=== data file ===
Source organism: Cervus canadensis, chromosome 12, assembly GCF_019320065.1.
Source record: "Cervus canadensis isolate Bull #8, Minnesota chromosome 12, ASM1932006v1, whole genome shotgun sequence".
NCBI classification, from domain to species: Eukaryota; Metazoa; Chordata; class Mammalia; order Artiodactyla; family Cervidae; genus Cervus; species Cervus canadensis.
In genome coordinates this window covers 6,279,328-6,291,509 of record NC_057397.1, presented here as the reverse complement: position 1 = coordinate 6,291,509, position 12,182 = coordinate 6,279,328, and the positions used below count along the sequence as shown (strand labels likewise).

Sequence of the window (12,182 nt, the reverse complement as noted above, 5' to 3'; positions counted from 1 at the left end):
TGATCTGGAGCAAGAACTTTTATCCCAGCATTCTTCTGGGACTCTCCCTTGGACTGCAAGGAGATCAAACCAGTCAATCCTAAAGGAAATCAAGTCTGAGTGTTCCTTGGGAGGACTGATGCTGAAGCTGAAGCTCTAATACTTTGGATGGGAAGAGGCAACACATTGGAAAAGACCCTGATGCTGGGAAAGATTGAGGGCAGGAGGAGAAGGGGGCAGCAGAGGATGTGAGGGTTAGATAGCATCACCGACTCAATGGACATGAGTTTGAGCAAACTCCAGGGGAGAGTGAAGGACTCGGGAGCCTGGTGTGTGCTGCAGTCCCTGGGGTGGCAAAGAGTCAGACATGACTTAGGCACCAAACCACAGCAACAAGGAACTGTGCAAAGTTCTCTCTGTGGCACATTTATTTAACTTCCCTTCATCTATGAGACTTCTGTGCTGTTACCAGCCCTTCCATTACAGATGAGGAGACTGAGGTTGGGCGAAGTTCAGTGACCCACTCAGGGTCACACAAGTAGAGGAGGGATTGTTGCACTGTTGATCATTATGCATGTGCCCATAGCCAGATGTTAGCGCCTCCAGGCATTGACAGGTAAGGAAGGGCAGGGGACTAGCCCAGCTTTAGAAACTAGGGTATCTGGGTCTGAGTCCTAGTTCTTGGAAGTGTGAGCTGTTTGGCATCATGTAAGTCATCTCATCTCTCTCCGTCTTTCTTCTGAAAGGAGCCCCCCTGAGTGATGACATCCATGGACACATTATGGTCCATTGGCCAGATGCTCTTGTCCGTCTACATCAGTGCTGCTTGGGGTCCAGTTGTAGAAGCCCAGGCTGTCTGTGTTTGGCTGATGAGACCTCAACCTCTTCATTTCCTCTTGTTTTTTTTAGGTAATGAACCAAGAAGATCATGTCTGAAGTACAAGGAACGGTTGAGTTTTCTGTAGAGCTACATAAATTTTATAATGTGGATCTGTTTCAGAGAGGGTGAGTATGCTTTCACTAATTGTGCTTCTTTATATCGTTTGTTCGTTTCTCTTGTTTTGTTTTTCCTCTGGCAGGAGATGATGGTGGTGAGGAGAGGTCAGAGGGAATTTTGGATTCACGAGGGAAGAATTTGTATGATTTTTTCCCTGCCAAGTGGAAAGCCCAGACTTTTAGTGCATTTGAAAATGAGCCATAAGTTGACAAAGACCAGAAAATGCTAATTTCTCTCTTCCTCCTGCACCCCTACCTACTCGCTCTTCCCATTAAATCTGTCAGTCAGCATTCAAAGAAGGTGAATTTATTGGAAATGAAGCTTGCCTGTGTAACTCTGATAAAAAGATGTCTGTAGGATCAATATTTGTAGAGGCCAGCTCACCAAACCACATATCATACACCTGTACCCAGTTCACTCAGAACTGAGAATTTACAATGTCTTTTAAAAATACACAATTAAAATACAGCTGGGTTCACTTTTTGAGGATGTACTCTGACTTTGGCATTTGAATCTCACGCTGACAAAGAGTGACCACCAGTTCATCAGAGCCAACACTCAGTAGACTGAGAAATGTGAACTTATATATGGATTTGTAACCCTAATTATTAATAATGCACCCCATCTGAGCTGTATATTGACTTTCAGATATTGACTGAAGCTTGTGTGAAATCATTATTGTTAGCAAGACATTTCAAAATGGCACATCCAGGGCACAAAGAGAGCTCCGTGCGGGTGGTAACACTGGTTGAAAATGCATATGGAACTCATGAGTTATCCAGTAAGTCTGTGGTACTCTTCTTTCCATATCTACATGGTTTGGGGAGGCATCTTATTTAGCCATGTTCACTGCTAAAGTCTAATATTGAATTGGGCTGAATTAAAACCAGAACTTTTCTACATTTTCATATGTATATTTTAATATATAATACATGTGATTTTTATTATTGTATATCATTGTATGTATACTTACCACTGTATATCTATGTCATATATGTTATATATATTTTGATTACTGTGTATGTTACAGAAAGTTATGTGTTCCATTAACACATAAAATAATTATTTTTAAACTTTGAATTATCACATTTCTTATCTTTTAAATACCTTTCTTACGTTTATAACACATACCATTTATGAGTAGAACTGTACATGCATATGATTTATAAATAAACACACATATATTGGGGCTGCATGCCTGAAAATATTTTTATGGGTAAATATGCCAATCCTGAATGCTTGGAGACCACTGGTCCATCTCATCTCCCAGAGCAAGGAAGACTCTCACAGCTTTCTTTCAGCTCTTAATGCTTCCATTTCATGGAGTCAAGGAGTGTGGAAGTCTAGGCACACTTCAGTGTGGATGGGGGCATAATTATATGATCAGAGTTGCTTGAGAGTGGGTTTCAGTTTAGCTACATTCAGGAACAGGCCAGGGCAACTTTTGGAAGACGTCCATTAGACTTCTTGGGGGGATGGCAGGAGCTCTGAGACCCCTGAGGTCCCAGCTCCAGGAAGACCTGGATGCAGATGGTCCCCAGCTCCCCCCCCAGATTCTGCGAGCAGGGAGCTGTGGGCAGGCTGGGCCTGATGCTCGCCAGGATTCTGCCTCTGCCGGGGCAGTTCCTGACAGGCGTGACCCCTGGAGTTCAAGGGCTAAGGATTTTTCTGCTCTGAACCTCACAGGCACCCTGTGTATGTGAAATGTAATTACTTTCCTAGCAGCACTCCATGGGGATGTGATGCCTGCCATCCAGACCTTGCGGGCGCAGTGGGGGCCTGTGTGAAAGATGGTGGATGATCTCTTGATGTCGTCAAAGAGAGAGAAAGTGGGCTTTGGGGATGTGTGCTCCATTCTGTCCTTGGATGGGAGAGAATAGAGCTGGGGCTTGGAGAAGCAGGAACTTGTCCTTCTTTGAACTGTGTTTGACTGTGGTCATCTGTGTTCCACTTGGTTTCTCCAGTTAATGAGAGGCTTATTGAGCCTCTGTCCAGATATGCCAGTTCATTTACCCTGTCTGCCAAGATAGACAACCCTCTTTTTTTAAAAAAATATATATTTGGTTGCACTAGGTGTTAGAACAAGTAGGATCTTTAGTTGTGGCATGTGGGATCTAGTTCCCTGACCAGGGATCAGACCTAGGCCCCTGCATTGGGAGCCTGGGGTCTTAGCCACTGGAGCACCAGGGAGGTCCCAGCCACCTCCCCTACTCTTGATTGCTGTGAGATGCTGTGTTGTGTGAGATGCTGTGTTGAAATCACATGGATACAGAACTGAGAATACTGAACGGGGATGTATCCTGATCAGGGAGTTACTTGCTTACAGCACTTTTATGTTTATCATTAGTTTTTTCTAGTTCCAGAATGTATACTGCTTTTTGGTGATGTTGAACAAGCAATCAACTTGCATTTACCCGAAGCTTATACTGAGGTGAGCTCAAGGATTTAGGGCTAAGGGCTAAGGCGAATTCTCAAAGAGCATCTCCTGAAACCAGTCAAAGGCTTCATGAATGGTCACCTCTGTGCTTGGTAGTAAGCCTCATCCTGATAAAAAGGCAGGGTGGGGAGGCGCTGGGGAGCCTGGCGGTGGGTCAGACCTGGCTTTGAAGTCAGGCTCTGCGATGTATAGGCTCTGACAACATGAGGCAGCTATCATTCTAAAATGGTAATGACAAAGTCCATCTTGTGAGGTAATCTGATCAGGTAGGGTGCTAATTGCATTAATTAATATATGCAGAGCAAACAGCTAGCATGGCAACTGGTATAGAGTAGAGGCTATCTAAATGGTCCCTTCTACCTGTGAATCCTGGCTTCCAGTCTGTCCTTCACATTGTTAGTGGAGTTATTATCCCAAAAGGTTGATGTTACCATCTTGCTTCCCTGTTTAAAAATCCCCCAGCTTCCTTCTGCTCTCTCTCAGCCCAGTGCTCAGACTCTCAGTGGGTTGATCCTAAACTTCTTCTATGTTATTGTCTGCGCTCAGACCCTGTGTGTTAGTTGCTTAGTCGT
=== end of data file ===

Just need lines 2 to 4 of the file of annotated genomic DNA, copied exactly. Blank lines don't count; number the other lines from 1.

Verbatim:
Source record: "Cervus canadensis isolate Bull #8, Minnesota chromosome 12, ASM1932006v1, whole genome shotgun sequence".
NCBI classification, from domain to species: Eukaryota; Metazoa; Chordata; class Mammalia; order Artiodactyla; family Cervidae; genus Cervus; species Cervus canadensis.
In genome coordinates this window covers 6,279,328-6,291,509 of record NC_057397.1, presented here as the reverse complement: position 1 = coordinate 6,291,509, position 12,182 = coordinate 6,279,328, and the positions used below count along the sequence as shown (strand labels likewise).